Space standards make the housing crisis worse and should be abolished

Not only do space standards force people to share, they also reduce the supply of dwellings by reducing the total number of units. Imagine a new apartment building which has 5,000 m2 of residential space which is under a strict minimum space standard of 50 m2 per flat, or 100 one-bed flats. If, to do some simple arithmetic, that 5,000 m2 could be provided as 30m2 flats (without changing the space needed for utilities or access), the same building could provide over 166 new, more affordable homes for people.

Some might respond to this saying it is wrong for people to live in small houses. But is it? Philosophically, what right do others have to insist that people should buy more housing than they actually want? Houses smaller than the current minimum space standards are the right choice for some people, and they should be allowed to live how they want, even in 8-9 m2 houses.

Other people live in houses which are currently too small for them and their families. But they already know this, and forcing new homes to be larger than they can afford does not solve the problem these families face. The right approach to improve housing conditions for these families is through redistribution and the welfare state to boost their purchasing power, such as through increasing housing benefit as Shelter have called for.

If anything, building more small homes is part of how policy can help make larger family homes more affordable. If it is common for many single adults to be forced to share large houses with each other, they will easily be outbid two-earner adult households when renting. If more small homes can be built for singles and couples, this will reduce the pressure on larger homes and free them up for families.

Contrary to the popular view, the problem isn’t that new houses in Britain are too small – it’s that many are far too big. Space standards should be abolished or at least substantially relaxed, not just to help solve the housing crisis, but to allow people to choose to live independently and with dignity.

Anthony Breach is an economic analyst at the Centre for Cities, on whose blog this post first appeared.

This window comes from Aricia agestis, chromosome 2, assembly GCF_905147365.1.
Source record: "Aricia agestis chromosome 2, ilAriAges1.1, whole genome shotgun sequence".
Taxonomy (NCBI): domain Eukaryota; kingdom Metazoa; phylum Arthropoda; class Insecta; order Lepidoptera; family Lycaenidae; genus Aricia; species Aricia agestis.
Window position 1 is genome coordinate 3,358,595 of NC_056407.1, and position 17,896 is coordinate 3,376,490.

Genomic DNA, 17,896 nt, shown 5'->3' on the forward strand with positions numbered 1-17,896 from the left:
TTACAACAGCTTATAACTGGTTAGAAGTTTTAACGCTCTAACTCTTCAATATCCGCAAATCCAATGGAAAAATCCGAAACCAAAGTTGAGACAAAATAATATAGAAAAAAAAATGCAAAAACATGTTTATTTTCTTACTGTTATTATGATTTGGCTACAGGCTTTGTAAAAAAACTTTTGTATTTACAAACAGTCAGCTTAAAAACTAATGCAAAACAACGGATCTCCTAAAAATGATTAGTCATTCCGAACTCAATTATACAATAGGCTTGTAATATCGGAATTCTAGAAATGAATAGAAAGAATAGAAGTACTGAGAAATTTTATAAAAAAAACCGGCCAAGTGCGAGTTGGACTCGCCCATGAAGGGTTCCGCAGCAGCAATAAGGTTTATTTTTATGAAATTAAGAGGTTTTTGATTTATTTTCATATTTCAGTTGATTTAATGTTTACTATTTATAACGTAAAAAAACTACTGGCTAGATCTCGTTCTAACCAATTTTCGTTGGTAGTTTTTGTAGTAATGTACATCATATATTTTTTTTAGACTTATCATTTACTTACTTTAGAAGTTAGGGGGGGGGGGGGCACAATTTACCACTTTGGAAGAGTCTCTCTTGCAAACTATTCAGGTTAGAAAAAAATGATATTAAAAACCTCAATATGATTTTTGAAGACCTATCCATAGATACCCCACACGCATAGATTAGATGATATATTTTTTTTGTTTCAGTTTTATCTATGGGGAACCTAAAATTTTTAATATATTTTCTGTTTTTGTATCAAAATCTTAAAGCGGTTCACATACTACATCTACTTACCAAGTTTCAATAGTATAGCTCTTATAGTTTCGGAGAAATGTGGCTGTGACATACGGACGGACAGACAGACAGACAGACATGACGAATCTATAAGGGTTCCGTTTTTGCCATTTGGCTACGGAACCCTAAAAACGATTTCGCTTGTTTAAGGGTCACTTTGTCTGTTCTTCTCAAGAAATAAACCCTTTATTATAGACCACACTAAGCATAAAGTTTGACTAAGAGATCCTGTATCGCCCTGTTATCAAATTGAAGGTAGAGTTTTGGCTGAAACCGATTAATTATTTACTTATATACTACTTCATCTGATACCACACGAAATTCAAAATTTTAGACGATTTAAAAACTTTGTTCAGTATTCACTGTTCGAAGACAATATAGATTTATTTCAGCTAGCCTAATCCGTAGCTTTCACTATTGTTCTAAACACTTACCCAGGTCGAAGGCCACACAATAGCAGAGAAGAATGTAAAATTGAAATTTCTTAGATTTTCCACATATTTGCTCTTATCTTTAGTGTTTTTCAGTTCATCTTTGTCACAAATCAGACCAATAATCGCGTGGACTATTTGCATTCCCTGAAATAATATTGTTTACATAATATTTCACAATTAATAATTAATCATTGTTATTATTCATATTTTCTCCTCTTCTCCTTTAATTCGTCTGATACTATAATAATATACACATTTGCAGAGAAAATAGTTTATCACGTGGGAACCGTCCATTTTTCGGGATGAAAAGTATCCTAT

Mayor Marvin Rees' hope for Bristol: A more equitable city that can 'live with difference'

“I call on everyone to challenge racism and inequality in every corner of our city," Bristol Mayor Marvin Rees says. (Matt Cardy/Getty Images)

When the statue of 18th century slave trader Edward Colston was torn from its plinth and dumped in Bristol’s harbour during the city’s Black Lives Matter protests on 7 June, mayor Marvin Rees was thrust into the spotlight. 

Refraining from direct support of the statue’s removal, the city’s first black mayor shared a different perspective on what UK home secretary Priti Patel called “sheer vandalism”:

“It is important to listen to those who found the statue to represent an affront to humanity,” he said in a statement at the time. “I call on everyone to challenge racism and inequality in every corner of our city and wherever we see it.”

48 year-old Rees, who grew up in the city, has since expanded on his approach to the issue in an interview with CityMetric, saying “wherever you stand on that spectrum, the city needs to be a home for all of those people with all of those perspectives, even if you disagree with them.”

“We need to have the ability to live with difference, and that is the ethnic difference, racial difference, gender difference, but also different political perspectives,” he added. “I have been making that point repeatedly – and I hope that by making it, it becomes real.” 

What making that point means, in practice, for Rees is perhaps best illustrated by his approach to city governance.